As our military commanders said, and the President acknowledged yesterday, the capture of Saddam does not end the difficulties from the aftermath of the administration's war to oust him. There is the continuing challenge of securing Iraq, protecting the safety of our personnel, and helping that country get on the path to stability. There is the need to repair our alliances and regain global support for American goals.

Nor, as the president also seemed to acknowledge yesterday, does Saddam's capture move us toward defeating enemies who pose an even greater danger: al Qaeda and its terrorist allies. And, nor, it seems, does Saturday's capture address the urgent need to halt the spread of weapons of mass destruction and the risk that terrorists will acquire them.

The capture of Saddam is a good thing, which I hope very much will help keep our soldiers safer. But the capture of Saddam has not made America safer.

Addressing these critical and interlocking threats- terrorism and weapons of mass destruction -- will be America's highest priority in my administration.”
-Howard Dean, December 14, 2003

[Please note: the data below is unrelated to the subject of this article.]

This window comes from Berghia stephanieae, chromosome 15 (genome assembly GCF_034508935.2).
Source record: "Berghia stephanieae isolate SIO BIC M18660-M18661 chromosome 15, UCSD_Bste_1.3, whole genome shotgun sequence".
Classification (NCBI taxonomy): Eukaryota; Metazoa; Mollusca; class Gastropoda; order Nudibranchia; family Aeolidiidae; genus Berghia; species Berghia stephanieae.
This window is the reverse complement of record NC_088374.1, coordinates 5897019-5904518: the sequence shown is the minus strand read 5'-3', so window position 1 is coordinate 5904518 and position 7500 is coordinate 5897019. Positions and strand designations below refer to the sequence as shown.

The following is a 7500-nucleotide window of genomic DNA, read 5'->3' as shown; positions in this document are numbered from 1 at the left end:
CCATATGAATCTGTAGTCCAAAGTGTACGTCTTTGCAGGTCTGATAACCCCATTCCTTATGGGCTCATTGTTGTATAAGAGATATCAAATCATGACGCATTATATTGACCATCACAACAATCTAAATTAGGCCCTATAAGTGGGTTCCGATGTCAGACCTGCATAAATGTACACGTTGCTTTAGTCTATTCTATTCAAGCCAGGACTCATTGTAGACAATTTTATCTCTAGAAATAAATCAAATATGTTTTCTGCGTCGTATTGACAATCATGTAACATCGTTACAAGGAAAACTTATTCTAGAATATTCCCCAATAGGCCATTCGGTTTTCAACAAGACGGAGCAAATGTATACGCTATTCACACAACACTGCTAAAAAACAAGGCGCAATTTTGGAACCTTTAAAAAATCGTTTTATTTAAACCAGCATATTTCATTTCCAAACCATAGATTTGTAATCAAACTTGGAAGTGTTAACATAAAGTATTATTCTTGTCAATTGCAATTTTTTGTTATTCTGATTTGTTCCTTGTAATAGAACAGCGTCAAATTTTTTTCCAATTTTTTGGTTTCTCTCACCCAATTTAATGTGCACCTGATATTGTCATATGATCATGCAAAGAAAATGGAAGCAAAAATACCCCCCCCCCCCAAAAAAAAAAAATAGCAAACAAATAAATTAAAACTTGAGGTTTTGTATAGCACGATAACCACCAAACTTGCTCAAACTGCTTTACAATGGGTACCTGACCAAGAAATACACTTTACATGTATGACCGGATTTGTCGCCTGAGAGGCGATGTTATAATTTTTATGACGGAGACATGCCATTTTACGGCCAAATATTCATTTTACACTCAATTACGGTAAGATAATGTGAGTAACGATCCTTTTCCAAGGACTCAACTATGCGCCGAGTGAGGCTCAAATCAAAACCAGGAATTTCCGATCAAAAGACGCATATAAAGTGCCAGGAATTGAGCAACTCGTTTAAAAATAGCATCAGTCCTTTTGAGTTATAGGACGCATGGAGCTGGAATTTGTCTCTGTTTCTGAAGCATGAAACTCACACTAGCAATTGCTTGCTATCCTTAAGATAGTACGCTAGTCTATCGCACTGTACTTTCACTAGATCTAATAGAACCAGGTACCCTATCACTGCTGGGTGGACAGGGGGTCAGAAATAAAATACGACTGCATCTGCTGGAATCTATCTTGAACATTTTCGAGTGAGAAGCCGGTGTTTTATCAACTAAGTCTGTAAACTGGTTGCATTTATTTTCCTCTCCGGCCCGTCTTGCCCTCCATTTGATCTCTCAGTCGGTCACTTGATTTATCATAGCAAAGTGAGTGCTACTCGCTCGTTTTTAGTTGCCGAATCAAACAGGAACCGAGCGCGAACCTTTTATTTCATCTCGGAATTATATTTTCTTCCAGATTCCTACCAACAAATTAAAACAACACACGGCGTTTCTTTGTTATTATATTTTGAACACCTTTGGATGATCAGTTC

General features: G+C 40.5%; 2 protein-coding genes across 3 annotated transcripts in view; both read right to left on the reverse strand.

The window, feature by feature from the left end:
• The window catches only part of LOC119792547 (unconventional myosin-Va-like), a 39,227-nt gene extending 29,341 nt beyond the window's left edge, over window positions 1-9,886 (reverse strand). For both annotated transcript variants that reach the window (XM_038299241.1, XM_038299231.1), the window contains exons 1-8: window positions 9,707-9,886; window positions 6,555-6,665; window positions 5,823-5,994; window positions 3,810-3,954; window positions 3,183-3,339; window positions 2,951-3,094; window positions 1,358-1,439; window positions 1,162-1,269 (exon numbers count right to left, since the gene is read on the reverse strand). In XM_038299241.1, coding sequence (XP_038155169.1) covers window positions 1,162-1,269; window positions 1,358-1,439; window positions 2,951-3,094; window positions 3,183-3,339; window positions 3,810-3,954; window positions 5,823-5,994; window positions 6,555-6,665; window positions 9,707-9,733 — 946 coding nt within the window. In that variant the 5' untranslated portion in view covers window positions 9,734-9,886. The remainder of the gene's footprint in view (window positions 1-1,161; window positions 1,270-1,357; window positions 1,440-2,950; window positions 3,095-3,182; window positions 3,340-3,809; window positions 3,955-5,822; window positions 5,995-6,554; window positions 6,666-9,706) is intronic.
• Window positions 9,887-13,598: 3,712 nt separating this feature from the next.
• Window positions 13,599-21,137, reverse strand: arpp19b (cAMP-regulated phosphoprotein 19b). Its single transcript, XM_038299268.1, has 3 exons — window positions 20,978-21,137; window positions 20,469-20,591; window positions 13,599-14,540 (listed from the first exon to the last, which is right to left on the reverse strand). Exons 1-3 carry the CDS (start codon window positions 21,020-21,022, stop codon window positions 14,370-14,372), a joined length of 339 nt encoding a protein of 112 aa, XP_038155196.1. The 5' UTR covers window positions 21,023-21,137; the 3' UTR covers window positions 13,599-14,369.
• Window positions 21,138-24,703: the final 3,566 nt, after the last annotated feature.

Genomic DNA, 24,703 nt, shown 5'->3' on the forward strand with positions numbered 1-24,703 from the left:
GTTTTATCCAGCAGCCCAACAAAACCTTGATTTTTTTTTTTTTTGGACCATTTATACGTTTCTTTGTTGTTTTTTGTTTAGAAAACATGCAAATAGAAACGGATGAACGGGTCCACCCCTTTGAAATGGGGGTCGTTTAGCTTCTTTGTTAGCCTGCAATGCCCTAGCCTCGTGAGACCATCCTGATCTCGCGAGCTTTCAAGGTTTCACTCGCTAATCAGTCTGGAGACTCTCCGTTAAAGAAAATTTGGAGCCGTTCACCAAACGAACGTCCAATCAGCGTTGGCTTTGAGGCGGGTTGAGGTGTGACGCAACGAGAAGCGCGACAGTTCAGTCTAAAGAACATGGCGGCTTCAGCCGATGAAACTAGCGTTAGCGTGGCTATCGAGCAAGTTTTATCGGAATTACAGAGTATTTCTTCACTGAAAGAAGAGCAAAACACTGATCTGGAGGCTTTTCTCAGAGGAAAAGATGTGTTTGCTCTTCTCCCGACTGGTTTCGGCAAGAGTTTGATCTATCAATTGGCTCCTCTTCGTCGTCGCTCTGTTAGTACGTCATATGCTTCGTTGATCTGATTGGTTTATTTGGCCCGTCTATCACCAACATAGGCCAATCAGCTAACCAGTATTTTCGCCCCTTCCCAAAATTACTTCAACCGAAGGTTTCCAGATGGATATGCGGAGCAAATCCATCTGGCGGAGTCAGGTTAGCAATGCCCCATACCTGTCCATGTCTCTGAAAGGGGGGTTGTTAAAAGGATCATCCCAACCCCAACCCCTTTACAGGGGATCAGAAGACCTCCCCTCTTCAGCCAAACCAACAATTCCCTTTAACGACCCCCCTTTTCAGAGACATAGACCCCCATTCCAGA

Having just watched a preview copy of a new documentary, Howard Zinn: You Can’t be Neutral on a Moving Train, I’m struck by just how quickly I have a glaring example in the mainstream media of the phenomenon he describes over and over—that there is practically no coverage, or often only incredibly slanted coverage of progressive speech and action in American life. Howard Dean is hardly a new left figure. He’s a pro-gun control, budget-balancing mainstream New Democrat in many ways. But let him step outside the lines on Iraq in the wake of the hype surrounding Sadaam’s capture and he’s made an object lesson. This is done not by the right wing (although I’m sure they can’t wait), but by journalists looking for some ripple of “news” to report in the lock step reactions of the Democratic candidates to this weekend’s big news. It makes you glad we still have the internet to get quickly to original sources.